Yesterday we wrote about Madam Justice Lori Douglas, a Canadian judge in Manitoba who, in her pre-robescent days, apparently posed for nude pictures — while engaged in such activities as bondage, sex toy play, and oral sex. These photographs apparently made their way on to an interracial porn website called DarkCavern.com (without Douglas’s knowledge or consent, according to her husband — who claims he posted the pics during a bout with depression).
The pictures came to light when an ethics complaint was filed against Justice Douglas and her husband, matrimonial lawyer Jack King. A former client of King, an African-Canadian gentleman by the name of Alex Chapman, claims that King sexually harassed him by showing him the porn pics of Lori Douglas and encouraging him (Chapman) to have sexual relations with Douglas. According to Chapman, King suffers not just from depression but from “Jungle Fever”: he is titillated by African-Canadian men getting it on with white women.
Justice Douglas did not comment to CBC News, which broke the story. But she has taken other action in the wake of the scandal….
Up in Canada, judges have no problem with cameras in the courtroom. As Canadian Chief Justice Beverley McLachlin explained in a recent discussion with Justice Ruth Bader Ginsburg, Canada’s high court has had cameras in the courtroom for over 20 years, and they haven’t caused any problems. [FN1]
Some Canadian judges don’t have a problem with cameras outside the courtroom, either. As reported by CBC News, naked photographs of a senior judge from Canada engaging in bondage, playing with sex toys and performing oral sex were previously posted on the internet. These nude pictures are now part of ethics complaints filed in July against the judge, Lori Douglas, associate chief justice of Manitoba Court of Queen’s Bench, and her husband, Winnipeg family lawyer Jack King.
And the pics are just the tip of the iceberg. The complainant, a 44-year-old computer specialist named Alexander Chapman, claims that Jack King, Chapman’s lawyer at the time, sexually harassed Chapman by pressuring him to have sex with King’s wife, Lori Douglas (still a lawyer at the time).
So… many… questions. Let’s learn more — plus ogle a bigger and better photo of Madam Justice Douglas….
If you are considering a virtual law practice, you know that many of today’s solo firms started that way. But why are established, multi-attorney law firms going virtual?
Many small firms are successfully moving part—or even all—of their practice to a virtual setting. This even includes multi-jurisdictional practice spanning several states and practice areas, although solo and small partnerships are still the largest adopters of virtual law.
Can you do the same? The new article Mobile in Practice, Virtual by Design from author Jared Correia, Esq., explores how mobile technology bring real-life benefits to a small law firm. Read this new article—the next in Thomson Reuters’ Independent Thinking series for small firms—to explore how a mobile practice:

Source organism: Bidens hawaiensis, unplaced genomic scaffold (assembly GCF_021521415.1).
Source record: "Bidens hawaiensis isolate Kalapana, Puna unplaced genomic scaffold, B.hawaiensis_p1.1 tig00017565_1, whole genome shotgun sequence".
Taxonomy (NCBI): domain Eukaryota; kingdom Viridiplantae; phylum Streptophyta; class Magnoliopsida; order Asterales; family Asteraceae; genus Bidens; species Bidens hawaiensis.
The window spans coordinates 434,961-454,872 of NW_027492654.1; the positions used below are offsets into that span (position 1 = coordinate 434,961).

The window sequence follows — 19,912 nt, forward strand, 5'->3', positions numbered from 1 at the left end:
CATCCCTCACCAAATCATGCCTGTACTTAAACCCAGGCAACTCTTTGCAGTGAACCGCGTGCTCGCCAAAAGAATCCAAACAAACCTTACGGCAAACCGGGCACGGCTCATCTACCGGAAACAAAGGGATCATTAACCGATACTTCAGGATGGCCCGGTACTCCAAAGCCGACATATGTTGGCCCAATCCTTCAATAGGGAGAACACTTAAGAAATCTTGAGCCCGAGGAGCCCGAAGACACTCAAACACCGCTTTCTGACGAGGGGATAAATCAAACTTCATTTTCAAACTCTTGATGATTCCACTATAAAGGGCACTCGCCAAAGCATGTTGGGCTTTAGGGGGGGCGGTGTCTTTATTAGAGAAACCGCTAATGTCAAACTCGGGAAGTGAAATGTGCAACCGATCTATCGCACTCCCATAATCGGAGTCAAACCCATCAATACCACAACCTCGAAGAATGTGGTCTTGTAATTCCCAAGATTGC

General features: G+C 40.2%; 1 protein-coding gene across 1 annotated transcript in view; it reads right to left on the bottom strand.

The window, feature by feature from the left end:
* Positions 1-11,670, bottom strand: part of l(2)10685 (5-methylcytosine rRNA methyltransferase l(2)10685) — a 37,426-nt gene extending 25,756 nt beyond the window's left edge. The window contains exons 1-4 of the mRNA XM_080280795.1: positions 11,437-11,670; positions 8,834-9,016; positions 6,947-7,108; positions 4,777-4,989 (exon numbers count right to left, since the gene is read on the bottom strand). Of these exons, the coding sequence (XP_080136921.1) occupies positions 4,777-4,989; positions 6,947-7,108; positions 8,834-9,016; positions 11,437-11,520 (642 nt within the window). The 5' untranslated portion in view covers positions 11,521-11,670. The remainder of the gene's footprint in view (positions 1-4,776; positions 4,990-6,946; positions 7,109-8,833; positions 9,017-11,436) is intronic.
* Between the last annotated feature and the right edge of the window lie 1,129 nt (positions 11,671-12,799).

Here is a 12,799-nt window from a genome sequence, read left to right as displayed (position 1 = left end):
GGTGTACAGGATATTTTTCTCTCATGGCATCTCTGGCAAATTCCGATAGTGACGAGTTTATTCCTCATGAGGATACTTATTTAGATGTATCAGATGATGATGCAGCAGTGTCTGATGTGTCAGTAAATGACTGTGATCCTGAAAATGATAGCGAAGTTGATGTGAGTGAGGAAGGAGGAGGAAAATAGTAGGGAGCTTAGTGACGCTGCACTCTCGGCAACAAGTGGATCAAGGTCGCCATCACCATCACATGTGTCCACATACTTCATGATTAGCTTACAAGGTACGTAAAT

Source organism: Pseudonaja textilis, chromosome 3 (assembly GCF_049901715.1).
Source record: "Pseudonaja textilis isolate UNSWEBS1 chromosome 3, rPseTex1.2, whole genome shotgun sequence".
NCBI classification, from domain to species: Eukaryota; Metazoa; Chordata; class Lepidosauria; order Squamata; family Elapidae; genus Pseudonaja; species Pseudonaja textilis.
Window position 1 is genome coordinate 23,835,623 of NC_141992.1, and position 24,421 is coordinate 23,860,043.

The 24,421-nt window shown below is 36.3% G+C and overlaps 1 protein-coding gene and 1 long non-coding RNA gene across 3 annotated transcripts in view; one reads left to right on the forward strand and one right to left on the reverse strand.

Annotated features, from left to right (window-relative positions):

Reduces malpractice risk
Enables you to gather the best attorneys to fit the firm, regardless of each person’s geographic location
Leverages mobile devices and cloud technology to enable on-the-spot client and prospect communication
Transitioning in-house is something many (if not most) firm lawyers find themselves considering at some point. For many, it’s the first step in their career that isn’t simply a function of picking the best option available based on a ranking system.
Unknown territory feels high-risk, and can have the effect of steering many of us towards the well-greased channels into large, established companies.
For those who may be open to something more entrepreneurial, there is far less information available. No recruiter is calling every week with offers and details.
In sponsorship with Betterment, ATL and David Lat will moderate a panel about life in-house and we’ll hear from GCs at Birchbox, Gawker Media, Squarespace, Bonobos, and Betterment. Drinks, snacks, networking, and a great time guaranteed. Invite your colleagues, but RSVP fast, as space is limited.
Ed. note: The Asia Chronicles column is authored by Kinney Recruiting. Kinney has made more placements of U.S. associates, counsels and partners in Asia than any other recruiting firm in each of the past seven years. You can reach them by email: firstname.lastname@example.org.
It’s that time of year again when JDs are starting to apply for 2L summer jobs and 2L summers are deciding which practice area to focus on.
For those JDs with an interest in potentially lateraling to or transferring to Asia in the future, please feel free to reach out to Kinney for advice on firm choices, interviewing and practice choices, relating to future marketability in Asia, or for a general discussion on your particular Asia markets of interest. This is of course a free of cost service for those who some years in the future may be our future industry contacts or perhaps even clients.
For some years now Kinney’s Asia head, Evan Jowers, has been formally advising Harvard Law students with such questions, as the Asia expert in Harvard Law’s “Ask The Experts Market Program” each summer and fall, with podcasts and scheduled phone calls. This has been an enjoyable and productive experience for all involved.